Four Brothers

There is violence aplenty—some of it is even kind of shocking—but Four Brothers surprised me by actually being a lot of fun.

Genre(s): Action, Crime, Drama

Director: John Singleton

Actors: Mark Wahlberg, Tyrese Gibson, André Benjamin, Garrett Hedlund, Terrence Howard, Josh Charles, Chiwetel Ejiofor, Sofia Vergara

Year: 2005

MPAA Rating: R

Country: USA

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I have to admit, my expectations for Four Brothers was very low. I wasn’t particularly excited about seeing it since John Singleton’s films have been getting progressively worse (2 Fast 2 Furious, anyone?) since his debut Boyz n the Hood (when he was a pup of 23 years old). And Mark Wahlberg? Not exactly the master thesp. I figured it would just be a bunch of scowling manly guys blowing shit up in a vengeance flick.

But you know what? Four Brothers surprised me by actually being a lot of fun. Did I just say that? It has been lambasted as super-violent, with the sort of gang-style, take the law into your own hands that is the theme of so many video games these days. Characters walk into cafes, bedrooms, and onto community basketball courts, and it seems that at any given moment, every bystander has a gun. Geez, I hope this isn’t really how Detroit is these days!

The four brothers—two white, two black—are four ruffians that a saintly foster mother (Fionnula Flanagan) took in when no one else would adopt them. Now adults, who have had varying success staying out of trouble with the law, the four men are brought together when mom is mowed down in a gang-style convenience store holdup. Dissatisfied with the cops’ attempts at solving the murder, they, of course, decide to take matters in their own hands. Many gunfights ensue.

Mark Wahlberg, burly and greasy and scowly, plays the oldest brother Bobby. He’s a bad seed, but Wahlberg also instills him with a lot of charm. You can’t hate any of these guys, and they are all unique enough to stand out as solid characters. Tyrese Gibson is a military man with a weak spot for the neighbor’s woman, and a tendency to slip back into his thugginess quite easily. Andre Benjamin is the brother who has straightened out the most, but still has an unexplainable aura of shiftiness around him. And the youngest, Garrett Hedlund, plays Jack, the punky kid who is the whipping boy for his brothers’ merciless, but good natured teasing. The four actors have surprisingly good rapport and chemistry, which is what makes going along for the ride so much fun.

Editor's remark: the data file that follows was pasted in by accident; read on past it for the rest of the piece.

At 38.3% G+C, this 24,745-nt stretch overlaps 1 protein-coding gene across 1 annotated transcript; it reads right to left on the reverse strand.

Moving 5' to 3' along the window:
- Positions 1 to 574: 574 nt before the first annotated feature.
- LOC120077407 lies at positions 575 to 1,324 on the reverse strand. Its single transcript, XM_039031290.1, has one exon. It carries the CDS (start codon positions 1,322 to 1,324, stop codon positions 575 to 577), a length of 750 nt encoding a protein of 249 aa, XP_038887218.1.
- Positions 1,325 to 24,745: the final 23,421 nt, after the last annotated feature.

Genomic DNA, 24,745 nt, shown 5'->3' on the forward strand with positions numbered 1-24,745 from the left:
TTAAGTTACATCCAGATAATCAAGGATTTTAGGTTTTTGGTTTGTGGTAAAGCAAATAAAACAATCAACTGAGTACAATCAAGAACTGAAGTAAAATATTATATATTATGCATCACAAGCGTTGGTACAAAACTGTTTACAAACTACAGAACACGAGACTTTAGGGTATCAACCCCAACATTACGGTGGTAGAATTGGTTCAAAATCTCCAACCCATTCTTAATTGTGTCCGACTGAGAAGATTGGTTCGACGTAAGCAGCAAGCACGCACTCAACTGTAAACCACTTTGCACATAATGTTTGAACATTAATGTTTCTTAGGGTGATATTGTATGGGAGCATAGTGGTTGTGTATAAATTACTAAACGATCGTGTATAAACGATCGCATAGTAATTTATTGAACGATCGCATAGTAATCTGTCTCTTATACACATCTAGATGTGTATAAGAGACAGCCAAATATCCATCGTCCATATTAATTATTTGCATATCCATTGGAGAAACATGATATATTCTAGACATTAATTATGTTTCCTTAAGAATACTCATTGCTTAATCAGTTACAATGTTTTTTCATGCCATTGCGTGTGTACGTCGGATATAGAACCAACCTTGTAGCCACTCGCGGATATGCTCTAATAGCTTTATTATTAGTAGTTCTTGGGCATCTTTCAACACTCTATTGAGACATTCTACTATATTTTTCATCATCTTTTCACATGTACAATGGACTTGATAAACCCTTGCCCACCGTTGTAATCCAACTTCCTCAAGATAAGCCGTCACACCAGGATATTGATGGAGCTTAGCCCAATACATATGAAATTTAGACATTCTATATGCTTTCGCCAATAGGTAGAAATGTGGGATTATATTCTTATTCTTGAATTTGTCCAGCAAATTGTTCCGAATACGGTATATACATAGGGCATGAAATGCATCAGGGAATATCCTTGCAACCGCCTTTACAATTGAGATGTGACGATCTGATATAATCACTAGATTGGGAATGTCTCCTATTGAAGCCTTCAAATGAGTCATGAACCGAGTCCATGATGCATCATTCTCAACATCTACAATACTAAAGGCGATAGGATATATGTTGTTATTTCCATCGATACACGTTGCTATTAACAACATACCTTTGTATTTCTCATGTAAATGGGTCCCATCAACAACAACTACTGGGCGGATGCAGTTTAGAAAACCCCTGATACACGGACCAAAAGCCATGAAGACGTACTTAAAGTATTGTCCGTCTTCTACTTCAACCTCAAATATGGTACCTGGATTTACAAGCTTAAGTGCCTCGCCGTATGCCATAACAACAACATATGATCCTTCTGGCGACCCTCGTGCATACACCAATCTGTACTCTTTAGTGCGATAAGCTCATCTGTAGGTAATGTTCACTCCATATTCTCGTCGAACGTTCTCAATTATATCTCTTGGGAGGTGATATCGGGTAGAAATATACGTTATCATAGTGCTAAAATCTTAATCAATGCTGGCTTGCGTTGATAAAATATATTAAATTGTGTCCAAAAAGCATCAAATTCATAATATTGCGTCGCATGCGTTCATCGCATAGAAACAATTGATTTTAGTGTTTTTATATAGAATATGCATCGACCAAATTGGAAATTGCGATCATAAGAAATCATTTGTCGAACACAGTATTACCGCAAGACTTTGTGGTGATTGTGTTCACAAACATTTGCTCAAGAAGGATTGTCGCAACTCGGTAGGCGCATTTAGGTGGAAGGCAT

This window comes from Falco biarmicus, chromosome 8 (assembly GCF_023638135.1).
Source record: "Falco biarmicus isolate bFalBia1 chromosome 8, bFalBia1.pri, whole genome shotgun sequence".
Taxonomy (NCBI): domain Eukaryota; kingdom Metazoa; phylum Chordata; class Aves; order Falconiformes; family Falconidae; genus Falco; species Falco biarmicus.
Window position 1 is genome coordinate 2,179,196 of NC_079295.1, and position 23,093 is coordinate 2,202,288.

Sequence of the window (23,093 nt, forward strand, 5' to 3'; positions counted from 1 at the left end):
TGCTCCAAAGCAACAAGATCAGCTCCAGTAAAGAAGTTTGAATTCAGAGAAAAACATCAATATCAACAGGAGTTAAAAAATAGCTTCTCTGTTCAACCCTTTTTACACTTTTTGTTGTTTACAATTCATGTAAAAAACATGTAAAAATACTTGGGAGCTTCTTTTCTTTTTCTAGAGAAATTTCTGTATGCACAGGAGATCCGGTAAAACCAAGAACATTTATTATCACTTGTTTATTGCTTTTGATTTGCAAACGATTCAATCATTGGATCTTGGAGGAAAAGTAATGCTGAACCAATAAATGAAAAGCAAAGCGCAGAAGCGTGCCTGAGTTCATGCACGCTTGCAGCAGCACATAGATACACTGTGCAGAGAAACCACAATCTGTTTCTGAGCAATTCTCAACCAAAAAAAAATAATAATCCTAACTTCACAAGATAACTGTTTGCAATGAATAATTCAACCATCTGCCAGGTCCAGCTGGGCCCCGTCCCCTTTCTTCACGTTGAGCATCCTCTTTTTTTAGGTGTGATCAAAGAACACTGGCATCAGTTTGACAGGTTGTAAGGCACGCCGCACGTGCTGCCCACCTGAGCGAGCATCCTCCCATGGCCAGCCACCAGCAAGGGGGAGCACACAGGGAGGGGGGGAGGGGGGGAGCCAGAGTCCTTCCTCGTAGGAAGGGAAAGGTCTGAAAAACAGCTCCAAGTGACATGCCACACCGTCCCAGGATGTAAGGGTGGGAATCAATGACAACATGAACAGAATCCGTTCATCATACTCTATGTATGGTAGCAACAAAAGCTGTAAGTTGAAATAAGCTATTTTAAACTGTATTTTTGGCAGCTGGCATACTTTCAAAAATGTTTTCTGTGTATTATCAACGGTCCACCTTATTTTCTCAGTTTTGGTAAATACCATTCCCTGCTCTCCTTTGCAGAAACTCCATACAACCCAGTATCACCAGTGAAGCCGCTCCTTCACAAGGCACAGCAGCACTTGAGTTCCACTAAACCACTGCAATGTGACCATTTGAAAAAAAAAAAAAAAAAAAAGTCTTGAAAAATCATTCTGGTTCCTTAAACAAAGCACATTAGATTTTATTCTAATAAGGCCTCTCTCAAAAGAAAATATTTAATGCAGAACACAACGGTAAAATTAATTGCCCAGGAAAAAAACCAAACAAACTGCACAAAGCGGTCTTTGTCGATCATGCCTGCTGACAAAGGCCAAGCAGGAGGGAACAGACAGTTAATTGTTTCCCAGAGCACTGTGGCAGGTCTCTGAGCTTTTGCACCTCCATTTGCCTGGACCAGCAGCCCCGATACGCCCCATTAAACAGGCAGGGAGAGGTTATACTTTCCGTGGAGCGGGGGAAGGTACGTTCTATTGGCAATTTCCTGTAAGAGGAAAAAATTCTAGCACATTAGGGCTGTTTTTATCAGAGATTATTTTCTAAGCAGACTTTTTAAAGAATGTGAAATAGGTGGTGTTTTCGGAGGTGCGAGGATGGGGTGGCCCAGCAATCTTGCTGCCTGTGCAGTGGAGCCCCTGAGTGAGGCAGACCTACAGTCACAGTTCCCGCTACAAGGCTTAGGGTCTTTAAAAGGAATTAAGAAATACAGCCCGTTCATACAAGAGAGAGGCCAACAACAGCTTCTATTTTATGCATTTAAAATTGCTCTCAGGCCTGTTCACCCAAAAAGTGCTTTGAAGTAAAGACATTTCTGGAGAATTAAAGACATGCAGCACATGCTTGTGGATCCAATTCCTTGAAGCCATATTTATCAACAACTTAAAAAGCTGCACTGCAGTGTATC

I was a little disappointed to see the fine British actor Chiwetel Ejiofor (Dirty Pretty Things) make his U.S. debut as, of course, a gangster (are there really that few roles for black actors these days? probably). But he chews the scenery, and has hilarious moments of power as he deftly humiliates his naysayers.

Now, don’t get me wrong, there is violence aplenty in Four Brothers… some of it is even kind of shocking (gang-style executions, et al). The bad guys fall left and right, and are never humanized. Except for the opening scene that shows the mother’s fate, there is only one or two other moments that shows a death having any emotional resonance (I won’t spoil it). This is violence at its most cartoony. But there’s the catch. If you can handle the wild abandon of the violence, you can sit back and enjoy the humor. Four Brothers is an enjoyable buddy-movie, that just happens to have four buddies instead of two.

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